It’s Friday and today I have Heather Lynn Rigaud over and she talks about her new book, Fitzwilliam Darcy, rock star. And there is also a giveaway of a copy at the end.
Thanks for having me on your blog to talk about Fitzwilliam Darcy Rock Star. I’m looking forward to the chance to get to know your readers.
– The idea of them as rockstars….
I thought about a rock star that’s a gifted artist, but not a very outgoing, social one. One who was willing to let his music do the talking. From there, it was a short hop to Slurry.
– Is it hard to take this classic and set it in the modern world?
Yes and no. In some ways, it’s easy, because the emotions the characters feel are timeless. We’ve all felt what Elizabeth feels: Proud of our own insights. Hurt from being snubbed. Angry at being wronged. Embarrassed by our companions. Ashamed at our ignorance. These things are universal and make Elizabeth and Darcy very accessible characters.
Also, the general plot of Pride & Prejudice is pretty classic: First they kinda don’t like each other, then they really don’t like each other, then they realize they were wrong and change, and finally they admit they love each other. This is familiar plot to anyone, so that was easy to adapt.
But at the same time, some of the specific situations of Pride & Prejudice don’t carry over at all. A great example is Jane’s illness at Netherfield. Austen used this device to get Darcy and Elizabeth together for snappy dialog, to present Caroline Bingley as an antagonist, and to let us know more about all of their motivations. Poor Jane basically disappears in her bedroom and we don’t see her until she’s ready to go home.
Nowadays the idea of someone being too sick to take a 3-mile trip home is crazy and not very believable. But the device of putting Darcy and Elizabeth together in a situation that neither can escape is really useful from a story telling point of view. Plus, there are clear story-markers in the P&P story that I needed to hit for it to be a P&P adaptation. In the end, there was no escaping it- Jane needed to go down. I took a cue from the news, and had her knocked out by a bottle being throw from the audience.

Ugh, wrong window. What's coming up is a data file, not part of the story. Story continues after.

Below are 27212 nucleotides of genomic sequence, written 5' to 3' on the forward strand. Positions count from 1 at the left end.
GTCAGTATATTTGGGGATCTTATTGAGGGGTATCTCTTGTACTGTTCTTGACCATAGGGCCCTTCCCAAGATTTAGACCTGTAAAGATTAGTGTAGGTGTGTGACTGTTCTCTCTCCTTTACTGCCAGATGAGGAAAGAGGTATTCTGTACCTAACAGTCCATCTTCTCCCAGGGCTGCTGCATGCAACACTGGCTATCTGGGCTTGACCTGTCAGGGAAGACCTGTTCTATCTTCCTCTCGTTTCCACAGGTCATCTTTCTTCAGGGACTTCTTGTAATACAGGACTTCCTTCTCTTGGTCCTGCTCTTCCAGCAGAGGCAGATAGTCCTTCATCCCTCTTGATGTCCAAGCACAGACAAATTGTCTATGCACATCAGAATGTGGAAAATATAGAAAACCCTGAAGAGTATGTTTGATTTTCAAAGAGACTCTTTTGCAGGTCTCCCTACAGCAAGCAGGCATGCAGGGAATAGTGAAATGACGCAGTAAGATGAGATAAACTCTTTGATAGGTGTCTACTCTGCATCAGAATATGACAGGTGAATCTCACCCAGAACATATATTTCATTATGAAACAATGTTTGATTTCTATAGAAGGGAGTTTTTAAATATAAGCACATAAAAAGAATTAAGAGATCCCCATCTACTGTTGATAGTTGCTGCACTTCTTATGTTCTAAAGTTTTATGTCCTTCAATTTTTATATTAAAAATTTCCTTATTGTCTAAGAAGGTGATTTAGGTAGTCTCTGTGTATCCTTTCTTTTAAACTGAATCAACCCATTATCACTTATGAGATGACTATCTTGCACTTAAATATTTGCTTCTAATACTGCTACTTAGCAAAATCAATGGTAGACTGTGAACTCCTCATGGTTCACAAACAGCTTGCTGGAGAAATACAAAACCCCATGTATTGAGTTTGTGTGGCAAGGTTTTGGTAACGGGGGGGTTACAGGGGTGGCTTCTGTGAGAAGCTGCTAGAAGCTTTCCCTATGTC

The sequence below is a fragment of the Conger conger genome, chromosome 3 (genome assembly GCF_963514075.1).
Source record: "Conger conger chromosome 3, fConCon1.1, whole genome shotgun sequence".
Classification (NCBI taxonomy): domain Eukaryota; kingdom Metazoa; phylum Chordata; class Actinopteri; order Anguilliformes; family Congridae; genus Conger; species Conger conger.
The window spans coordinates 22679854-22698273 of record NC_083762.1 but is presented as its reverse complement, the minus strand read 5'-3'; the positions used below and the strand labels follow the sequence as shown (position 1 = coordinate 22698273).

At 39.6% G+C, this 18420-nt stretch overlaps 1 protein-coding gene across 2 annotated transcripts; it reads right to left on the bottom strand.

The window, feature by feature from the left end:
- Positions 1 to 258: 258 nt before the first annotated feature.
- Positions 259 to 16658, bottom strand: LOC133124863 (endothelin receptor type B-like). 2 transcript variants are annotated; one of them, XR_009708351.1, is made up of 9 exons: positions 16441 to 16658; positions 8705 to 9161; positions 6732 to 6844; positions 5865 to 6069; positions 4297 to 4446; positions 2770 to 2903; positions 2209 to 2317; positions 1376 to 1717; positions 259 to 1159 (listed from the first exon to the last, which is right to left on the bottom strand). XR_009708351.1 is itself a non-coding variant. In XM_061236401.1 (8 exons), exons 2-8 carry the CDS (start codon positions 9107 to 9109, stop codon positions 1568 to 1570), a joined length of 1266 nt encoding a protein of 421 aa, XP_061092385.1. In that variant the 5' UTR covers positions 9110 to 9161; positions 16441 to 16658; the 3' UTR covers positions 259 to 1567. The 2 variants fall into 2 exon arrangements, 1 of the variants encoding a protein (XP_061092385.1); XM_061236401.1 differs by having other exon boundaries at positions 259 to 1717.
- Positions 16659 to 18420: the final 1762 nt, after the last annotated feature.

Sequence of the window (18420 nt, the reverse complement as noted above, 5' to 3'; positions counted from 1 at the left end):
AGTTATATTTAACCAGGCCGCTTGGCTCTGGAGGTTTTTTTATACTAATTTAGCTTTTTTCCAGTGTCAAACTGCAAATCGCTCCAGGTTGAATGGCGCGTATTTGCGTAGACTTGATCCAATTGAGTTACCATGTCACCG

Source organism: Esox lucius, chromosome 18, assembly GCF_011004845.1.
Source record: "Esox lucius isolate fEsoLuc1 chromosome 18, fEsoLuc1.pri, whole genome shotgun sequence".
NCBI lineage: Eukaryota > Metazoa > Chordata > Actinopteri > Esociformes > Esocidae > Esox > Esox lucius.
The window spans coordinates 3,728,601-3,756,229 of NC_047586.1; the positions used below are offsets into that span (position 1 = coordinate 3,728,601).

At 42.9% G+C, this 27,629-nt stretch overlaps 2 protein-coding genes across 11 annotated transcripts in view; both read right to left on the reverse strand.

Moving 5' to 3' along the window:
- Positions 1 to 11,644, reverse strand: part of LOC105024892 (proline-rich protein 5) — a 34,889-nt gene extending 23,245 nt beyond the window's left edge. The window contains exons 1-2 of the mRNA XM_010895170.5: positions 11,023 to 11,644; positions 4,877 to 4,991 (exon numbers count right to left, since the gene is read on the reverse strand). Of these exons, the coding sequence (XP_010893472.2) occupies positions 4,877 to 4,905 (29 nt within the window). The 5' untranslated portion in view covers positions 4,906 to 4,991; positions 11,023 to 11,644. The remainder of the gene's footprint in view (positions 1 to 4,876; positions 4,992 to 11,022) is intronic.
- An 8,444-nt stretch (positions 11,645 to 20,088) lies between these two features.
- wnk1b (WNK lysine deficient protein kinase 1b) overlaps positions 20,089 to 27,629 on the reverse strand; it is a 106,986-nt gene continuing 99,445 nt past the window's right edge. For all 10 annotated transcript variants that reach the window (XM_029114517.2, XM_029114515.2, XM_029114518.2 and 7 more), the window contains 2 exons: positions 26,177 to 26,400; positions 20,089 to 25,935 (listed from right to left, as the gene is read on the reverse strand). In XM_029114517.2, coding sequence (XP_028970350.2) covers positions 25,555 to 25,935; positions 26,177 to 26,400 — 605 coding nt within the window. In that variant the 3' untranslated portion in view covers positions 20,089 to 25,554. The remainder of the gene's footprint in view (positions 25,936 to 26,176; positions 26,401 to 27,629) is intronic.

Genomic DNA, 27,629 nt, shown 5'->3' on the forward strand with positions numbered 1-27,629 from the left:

As a storyteller, this was golden. By putting everyone in a stressful situation, I got to explore Darcy and Elizabeth in a vulnerable state. I got to have Charles and Jane crystallize their feelings for each other but not able to act on them, due to her injury, and as an added bonus (which I didn’t see coming) I ended up with one of the most popular and memorable scenes in the story when Richard Fitzwilliam and Charlotte Lucas get together.
– How did the love for all things Jane Austen start?
I’ve got to be honest and say it all started with Bridget Jones’s Diary. I’m a huge fan of comedies and the movie got me. I followed it with Helen Fielding’s book, (a fearless modern adaptation in itself) which led to Pride & Prejudice (1995) and from there to Jane Austen. Once I finished Pride & Prejudice, I followed it with Persuasion, then Emma, and then the rest. At any given time, I’m rereading one of her novels, kept on my bedside table. Jane Austen’s talent constantly stuns me. She has an understanding of human nature that is genius and her use of language is so skillful she makes what is truly difficult look easy.
– Who would play them all in a movie…
I’m often asked this and I’m going to admit right off I have a hard time with Darcy and Elizabeth. I’m sure there are many talented actors who could play them, but I don’t have a clear image of any specific person.
However, I do have some ideas for the other characters, and I freely admit I’m all over the map on these. Jane Bennet has always been based on Gwen Stefani. If you notice I even stole her wedding dress for Jane. Richard Fitzwilliam would be (very) well played by Chris Cornell who’s the lead singer of Audioslave. As for Charles Bingley, you need someone very athletic, who can be really friendly and outgoing, as well as a little goofy. I’d love to see him played by Ryan Gosling. Finally, there’s Charlotte Lucas, who’s tricky because she needs to pull an ‘Anne Elliot’. When we first see her, she’s just a pair of arms flailing behind a drum kit. When we actually see her face, she’s very plain and unremarkable. But as Richard (and the reader) slowly comes to know, and ultimately love her, she becomes physically much more interesting. Because I think she’s got such an interesting storyline, I’d love to give her to Michelle Williams, who is an amazing chameleon.
1 copy of Fitzwilliam Darcy, rock star
1. US and Canada
2. Ends September 12
3. Just enter, or you could ask a question, or tell me what you think of Darcy as a rock star, or anything really 🙂
Darcy’s as hot as he is talented…
Fast music, powerful beats, and wild reputations-on and off stage-have made virtuoso guitarist Fitzwilliam Darcy’s band into rock’s newest bad boys. But they’ve lost their latest opening act, and their red-hot summer tour is on the fast track to disaster. Now Darcy and bandmates Charles Bingley and Richard Fitzwilliam are about to meet their match…
But she’s about to rock his world…
Enter Elizabeth Bennet, fiercely independent star of girl-band Long Borne Suffering. Elizabeth, her sister Jane, and friend Charlotte Lucas have talent to spare and jump at the opening band slot. Elizabeth is sure she’s seen the worst the music industry has to offer. But as the days and nights heat up, it becomes clear that everyone is in for a summer to remember.
My flash fiction for this week
And I am guestblogging over at Escape in a book and talking about YA PNR